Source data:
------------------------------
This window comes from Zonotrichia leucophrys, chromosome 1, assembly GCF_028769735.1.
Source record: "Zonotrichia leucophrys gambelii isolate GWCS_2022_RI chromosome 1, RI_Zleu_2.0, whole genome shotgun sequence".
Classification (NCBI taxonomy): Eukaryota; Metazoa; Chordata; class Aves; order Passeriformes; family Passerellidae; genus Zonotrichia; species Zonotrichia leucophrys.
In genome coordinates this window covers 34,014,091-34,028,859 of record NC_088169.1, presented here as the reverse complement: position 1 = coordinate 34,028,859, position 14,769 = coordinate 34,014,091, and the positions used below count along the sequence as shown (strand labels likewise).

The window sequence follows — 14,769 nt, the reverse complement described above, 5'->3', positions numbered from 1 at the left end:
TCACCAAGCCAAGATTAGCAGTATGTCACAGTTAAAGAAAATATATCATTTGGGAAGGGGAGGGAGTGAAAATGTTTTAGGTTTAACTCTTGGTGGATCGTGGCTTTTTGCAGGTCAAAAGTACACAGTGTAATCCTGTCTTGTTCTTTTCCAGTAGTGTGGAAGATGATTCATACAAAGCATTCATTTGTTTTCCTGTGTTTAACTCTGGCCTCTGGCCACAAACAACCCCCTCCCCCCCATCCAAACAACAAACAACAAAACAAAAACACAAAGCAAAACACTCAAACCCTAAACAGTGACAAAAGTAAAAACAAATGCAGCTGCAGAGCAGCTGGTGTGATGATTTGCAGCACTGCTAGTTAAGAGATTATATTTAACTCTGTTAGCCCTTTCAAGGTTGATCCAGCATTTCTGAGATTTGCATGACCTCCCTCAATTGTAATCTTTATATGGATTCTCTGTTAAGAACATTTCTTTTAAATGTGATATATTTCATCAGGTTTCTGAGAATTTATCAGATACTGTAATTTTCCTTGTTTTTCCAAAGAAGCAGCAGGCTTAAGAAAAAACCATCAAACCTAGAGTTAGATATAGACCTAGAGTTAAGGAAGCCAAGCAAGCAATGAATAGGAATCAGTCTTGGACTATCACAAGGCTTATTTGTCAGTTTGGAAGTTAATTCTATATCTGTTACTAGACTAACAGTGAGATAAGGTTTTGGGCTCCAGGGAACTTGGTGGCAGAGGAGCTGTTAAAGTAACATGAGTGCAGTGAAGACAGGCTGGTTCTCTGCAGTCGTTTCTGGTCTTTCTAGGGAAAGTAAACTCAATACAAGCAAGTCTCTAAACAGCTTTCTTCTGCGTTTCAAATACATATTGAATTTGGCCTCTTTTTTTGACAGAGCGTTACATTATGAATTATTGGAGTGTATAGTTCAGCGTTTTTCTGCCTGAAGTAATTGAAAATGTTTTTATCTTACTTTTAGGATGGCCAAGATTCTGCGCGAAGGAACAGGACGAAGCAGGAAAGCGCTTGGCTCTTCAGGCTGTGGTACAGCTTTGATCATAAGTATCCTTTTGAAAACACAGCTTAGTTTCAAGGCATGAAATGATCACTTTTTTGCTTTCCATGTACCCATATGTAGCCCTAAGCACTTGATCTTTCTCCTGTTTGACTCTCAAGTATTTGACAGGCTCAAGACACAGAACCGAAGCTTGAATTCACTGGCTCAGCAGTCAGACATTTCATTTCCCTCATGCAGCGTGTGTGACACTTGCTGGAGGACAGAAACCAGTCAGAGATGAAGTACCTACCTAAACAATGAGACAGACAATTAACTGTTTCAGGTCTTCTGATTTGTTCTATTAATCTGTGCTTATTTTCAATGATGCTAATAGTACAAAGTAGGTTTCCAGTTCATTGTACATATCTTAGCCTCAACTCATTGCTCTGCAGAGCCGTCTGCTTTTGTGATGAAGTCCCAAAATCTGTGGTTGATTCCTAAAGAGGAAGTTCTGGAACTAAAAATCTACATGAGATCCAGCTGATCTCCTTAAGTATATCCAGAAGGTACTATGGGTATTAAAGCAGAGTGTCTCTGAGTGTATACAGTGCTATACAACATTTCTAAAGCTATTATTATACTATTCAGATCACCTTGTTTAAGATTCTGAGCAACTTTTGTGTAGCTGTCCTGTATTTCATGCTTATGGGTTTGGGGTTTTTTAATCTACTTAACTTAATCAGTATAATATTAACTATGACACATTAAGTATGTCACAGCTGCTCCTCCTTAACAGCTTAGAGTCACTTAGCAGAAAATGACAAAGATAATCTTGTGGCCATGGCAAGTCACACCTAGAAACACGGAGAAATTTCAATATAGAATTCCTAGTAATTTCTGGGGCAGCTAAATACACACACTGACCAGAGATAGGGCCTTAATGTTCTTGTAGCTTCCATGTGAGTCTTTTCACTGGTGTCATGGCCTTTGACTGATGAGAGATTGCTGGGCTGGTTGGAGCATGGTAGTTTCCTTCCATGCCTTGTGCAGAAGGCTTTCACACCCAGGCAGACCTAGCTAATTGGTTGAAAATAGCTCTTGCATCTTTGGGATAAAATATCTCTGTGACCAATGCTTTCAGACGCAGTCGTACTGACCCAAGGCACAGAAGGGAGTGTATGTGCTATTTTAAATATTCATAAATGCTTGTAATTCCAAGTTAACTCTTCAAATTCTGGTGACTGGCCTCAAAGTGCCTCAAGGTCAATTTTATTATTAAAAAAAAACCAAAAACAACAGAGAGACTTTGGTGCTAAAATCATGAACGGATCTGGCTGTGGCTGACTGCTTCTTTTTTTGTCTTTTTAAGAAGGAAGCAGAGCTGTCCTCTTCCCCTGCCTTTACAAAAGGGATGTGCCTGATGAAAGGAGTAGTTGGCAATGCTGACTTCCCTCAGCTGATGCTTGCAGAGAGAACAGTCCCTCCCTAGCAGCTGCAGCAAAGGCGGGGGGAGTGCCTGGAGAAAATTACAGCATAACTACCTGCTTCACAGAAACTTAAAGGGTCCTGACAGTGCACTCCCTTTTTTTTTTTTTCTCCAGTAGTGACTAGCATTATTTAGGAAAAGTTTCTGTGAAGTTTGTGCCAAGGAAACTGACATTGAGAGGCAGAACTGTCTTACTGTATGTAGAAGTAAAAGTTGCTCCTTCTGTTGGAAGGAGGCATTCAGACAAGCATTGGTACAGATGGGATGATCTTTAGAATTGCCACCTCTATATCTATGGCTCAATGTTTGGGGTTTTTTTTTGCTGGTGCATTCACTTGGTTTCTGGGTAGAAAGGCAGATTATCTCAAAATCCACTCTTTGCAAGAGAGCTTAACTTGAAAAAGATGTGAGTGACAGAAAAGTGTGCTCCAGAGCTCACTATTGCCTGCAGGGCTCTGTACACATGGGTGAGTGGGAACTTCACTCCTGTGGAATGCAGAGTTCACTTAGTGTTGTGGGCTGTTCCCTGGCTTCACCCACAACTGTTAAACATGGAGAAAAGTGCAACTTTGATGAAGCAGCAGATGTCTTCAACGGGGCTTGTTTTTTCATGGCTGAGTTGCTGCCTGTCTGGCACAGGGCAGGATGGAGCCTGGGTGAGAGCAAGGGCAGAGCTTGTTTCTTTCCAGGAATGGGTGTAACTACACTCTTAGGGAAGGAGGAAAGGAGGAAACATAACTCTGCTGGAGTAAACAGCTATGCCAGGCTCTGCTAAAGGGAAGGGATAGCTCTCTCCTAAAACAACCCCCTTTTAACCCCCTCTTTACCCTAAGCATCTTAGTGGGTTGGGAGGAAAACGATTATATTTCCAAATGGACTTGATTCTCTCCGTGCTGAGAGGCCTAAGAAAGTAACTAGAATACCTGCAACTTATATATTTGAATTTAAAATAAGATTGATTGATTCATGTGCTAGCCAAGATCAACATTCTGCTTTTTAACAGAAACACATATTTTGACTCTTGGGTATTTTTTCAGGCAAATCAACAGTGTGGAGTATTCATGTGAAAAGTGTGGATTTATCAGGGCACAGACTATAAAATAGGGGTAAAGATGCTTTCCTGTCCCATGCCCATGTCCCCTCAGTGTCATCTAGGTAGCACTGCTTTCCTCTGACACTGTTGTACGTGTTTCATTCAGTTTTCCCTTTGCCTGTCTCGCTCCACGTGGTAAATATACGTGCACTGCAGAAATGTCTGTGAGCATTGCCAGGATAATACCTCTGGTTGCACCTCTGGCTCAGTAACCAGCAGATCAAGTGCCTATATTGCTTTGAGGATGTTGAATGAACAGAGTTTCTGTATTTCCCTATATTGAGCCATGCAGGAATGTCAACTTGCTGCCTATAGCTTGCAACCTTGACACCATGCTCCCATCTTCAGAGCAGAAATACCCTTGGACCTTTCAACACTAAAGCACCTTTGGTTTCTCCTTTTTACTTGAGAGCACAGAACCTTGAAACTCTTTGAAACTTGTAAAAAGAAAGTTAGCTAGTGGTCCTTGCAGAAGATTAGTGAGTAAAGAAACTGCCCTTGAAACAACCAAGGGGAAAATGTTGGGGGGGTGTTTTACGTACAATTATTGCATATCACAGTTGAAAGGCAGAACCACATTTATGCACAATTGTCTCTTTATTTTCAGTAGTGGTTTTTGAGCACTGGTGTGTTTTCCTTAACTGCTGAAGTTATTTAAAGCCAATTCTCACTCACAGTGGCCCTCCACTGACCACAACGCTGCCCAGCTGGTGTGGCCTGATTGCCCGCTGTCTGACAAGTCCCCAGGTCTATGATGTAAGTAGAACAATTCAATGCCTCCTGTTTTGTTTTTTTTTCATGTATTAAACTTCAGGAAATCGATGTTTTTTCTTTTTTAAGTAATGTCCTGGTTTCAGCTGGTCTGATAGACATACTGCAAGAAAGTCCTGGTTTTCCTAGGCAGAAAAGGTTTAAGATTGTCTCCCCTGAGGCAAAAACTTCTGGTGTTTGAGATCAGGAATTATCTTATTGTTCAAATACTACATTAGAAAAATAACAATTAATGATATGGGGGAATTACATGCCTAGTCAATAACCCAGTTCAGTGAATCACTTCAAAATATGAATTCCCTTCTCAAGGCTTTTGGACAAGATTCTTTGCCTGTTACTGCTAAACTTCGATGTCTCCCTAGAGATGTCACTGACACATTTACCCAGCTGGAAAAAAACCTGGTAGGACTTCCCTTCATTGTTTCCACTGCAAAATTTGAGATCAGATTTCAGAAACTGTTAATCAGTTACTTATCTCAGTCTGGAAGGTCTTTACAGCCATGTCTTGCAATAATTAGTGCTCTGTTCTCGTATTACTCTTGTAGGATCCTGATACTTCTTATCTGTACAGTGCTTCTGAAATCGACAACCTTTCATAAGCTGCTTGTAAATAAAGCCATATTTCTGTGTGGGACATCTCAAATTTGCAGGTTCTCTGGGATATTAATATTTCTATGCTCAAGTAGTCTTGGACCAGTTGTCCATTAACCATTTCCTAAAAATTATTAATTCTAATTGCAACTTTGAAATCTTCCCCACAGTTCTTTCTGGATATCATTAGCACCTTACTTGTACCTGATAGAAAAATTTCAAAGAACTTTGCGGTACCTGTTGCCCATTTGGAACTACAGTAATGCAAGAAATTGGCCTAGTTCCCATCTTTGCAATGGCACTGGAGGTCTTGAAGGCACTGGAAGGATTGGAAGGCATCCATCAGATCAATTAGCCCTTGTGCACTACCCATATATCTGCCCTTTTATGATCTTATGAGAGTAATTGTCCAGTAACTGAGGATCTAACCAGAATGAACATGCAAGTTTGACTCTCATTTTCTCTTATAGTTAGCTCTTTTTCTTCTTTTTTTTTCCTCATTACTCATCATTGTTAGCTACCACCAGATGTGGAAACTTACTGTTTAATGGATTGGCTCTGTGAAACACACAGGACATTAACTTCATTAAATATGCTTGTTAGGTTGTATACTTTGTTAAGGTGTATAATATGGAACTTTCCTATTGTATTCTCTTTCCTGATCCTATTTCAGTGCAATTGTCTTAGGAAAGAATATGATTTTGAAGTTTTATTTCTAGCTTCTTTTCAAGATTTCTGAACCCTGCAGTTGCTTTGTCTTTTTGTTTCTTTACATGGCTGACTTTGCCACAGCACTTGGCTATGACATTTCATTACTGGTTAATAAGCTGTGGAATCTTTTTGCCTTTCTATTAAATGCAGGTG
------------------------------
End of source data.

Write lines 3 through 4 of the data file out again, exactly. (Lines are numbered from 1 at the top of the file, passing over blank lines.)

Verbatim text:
Classification (NCBI taxonomy): Eukaryota; Metazoa; Chordata; class Aves; order Passeriformes; family Passerellidae; genus Zonotrichia; species Zonotrichia leucophrys.
In genome coordinates this window covers 34,014,091-34,028,859 of record NC_088169.1, presented here as the reverse complement: position 1 = coordinate 34,028,859, position 14,769 = coordinate 34,014,091, and the positions used below count along the sequence as shown (strand labels likewise).